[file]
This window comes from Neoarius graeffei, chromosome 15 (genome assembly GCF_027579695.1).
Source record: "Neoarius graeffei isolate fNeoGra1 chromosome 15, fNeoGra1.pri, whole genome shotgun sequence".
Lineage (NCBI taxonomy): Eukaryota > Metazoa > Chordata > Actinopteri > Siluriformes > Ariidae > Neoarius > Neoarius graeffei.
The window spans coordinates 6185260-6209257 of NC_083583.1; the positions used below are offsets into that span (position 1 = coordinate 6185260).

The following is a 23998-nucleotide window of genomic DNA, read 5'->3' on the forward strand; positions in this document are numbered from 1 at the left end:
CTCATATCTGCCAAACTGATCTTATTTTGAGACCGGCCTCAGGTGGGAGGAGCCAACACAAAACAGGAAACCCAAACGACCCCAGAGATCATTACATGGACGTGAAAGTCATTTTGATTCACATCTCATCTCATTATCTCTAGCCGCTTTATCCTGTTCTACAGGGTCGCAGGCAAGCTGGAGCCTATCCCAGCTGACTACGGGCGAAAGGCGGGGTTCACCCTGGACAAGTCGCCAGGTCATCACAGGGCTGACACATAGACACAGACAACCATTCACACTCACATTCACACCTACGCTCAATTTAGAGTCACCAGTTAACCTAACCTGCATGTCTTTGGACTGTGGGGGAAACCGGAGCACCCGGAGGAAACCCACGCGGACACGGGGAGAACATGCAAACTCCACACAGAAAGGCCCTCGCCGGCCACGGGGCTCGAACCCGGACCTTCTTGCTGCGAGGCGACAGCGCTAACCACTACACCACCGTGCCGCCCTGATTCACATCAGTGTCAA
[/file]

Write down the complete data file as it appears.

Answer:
This window comes from Neoarius graeffei, chromosome 15 (genome assembly GCF_027579695.1).
Source record: "Neoarius graeffei isolate fNeoGra1 chromosome 15, fNeoGra1.pri, whole genome shotgun sequence".
Lineage (NCBI taxonomy): Eukaryota > Metazoa > Chordata > Actinopteri > Siluriformes > Ariidae > Neoarius > Neoarius graeffei.
The window spans coordinates 6185260-6209257 of NC_083583.1; the positions used below are offsets into that span (position 1 = coordinate 6185260).

The following is a 23998-nucleotide window of genomic DNA, read 5'->3' on the forward strand; positions in this document are numbered from 1 at the left end:
CTCATATCTGCCAAACTGATCTTATTTTGAGACCGGCCTCAGGTGGGAGGAGCCAACACAAAACAGGAAACCCAAACGACCCCAGAGATCATTACATGGACGTGAAAGTCATTTTGATTCACATCTCATCTCATTATCTCTAGCCGCTTTATCCTGTTCTACAGGGTCGCAGGCAAGCTGGAGCCTATCCCAGCTGACTACGGGCGAAAGGCGGGGTTCACCCTGGACAAGTCGCCAGGTCATCACAGGGCTGACACATAGACACAGACAACCATTCACACTCACATTCACACCTACGCTCAATTTAGAGTCACCAGTTAACCTAACCTGCATGTCTTTGGACTGTGGGGGAAACCGGAGCACCCGGAGGAAACCCACGCGGACACGGGGAGAACATGCAAACTCCACACAGAAAGGCCCTCGCCGGCCACGGGGCTCGAACCCGGACCTTCTTGCTGCGAGGCGACAGCGCTAACCACTACACCACCGTGCCGCCCTGATTCACATCAGTGTCAA